Afghanistan must prosecute government officials who violate rights: group

Reuters News
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Posted: Mar 03, 2015 9:32 AM

By Jessica Donati and Mirwais Harooni

KABUL (Reuters) - The United States and other aid donors should press Afghanistan to prosecute government and security force officials guilty of serious human rights violations, Human Rights Watch said on Tuesday.

Holding powerful individuals accountable should be a top priority, the rights group said in a report, as impunity fuels support for the Taliban and raises concern about efforts to train and supply Afghanistan's security forces.

"The United States, which helped install numerous warlords and strongmen after the overthrow of the Taliban, should now lead an international effort to support the new government to remove serious human rights abusers from their ranks," said the group's deputy director for Asia, Phelim Kine.

The report entitled "Today We Shall All Die" (http://hrw.org/node/133014/) focuses on abuses committed in eight provinces and lists the police chief of Kandahar province as among those who should be prosecuted for extrajudicial killings.

Kandahar's police chief, General Abdul Raziq, told reporters last July he had ordered his men to kill "terrorists" and not take them prisoner because "they will be released anyway".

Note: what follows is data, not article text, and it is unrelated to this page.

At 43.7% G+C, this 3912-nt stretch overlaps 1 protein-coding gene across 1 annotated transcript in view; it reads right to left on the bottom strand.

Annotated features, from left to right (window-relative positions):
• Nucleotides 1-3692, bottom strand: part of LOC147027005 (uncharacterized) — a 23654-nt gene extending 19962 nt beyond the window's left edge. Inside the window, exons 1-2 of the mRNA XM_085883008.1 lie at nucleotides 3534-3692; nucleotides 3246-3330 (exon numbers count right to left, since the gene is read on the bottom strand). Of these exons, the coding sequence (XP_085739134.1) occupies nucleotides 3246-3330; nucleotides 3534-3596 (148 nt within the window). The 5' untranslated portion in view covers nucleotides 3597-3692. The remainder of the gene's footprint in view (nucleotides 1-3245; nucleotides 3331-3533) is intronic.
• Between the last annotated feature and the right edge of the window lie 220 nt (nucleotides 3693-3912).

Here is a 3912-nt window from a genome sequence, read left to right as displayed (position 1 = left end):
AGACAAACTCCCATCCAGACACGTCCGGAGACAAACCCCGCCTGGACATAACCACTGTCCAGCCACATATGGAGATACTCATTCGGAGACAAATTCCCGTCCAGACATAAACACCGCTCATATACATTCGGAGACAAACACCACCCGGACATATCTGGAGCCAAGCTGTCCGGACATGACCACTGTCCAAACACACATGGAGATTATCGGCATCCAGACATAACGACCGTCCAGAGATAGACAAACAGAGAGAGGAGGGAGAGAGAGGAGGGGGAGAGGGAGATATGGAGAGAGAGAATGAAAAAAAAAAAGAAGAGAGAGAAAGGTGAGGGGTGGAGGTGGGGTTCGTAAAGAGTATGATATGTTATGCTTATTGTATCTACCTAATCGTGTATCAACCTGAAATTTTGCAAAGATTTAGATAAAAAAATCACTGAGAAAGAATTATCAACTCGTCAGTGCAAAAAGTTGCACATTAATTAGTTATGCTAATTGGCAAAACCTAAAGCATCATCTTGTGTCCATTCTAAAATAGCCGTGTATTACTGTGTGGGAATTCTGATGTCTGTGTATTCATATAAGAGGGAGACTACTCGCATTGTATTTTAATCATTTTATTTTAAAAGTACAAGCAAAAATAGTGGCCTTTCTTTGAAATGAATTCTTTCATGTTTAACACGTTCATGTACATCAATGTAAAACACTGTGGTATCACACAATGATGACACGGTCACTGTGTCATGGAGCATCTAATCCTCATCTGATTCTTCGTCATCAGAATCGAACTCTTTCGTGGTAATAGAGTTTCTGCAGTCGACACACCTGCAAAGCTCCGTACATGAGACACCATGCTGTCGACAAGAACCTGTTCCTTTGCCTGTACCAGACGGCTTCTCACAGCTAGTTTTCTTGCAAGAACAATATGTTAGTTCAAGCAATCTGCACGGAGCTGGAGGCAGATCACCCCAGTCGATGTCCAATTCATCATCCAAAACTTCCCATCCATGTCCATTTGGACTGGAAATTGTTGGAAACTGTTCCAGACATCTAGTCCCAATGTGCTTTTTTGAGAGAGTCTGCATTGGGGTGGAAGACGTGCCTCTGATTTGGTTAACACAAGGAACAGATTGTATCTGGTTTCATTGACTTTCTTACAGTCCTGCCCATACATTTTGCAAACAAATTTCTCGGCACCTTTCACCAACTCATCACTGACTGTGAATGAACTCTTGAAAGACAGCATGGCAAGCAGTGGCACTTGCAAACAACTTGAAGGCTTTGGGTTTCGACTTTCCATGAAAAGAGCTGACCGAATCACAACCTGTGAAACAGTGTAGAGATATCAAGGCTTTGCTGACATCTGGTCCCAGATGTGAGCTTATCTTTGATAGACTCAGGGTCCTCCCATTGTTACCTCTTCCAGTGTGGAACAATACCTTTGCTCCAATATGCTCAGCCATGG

He later retracted the comments but other senior policemen echoed them and villagers say such killings continue.

A spokesman for Raziq denied the allegations in the report.

"War is war, and we kill Taliban during fights," said the spokesman.

"They also martyr (kill) our policemen, but I'm committed to Afghan law and never step beyond it," the spokesman cited Raziq as saying.

In another example cited by the rights group, a former commander of police in Uruzgan province who received U.S. support remains at large despite killing dozens of civilians.

A spokesman for Uruzgan's governor acknowledged the accusations but said the commander and his forces had left the province.

(Additional reporting by Sarwar Amani; Editing by Robert Birsel)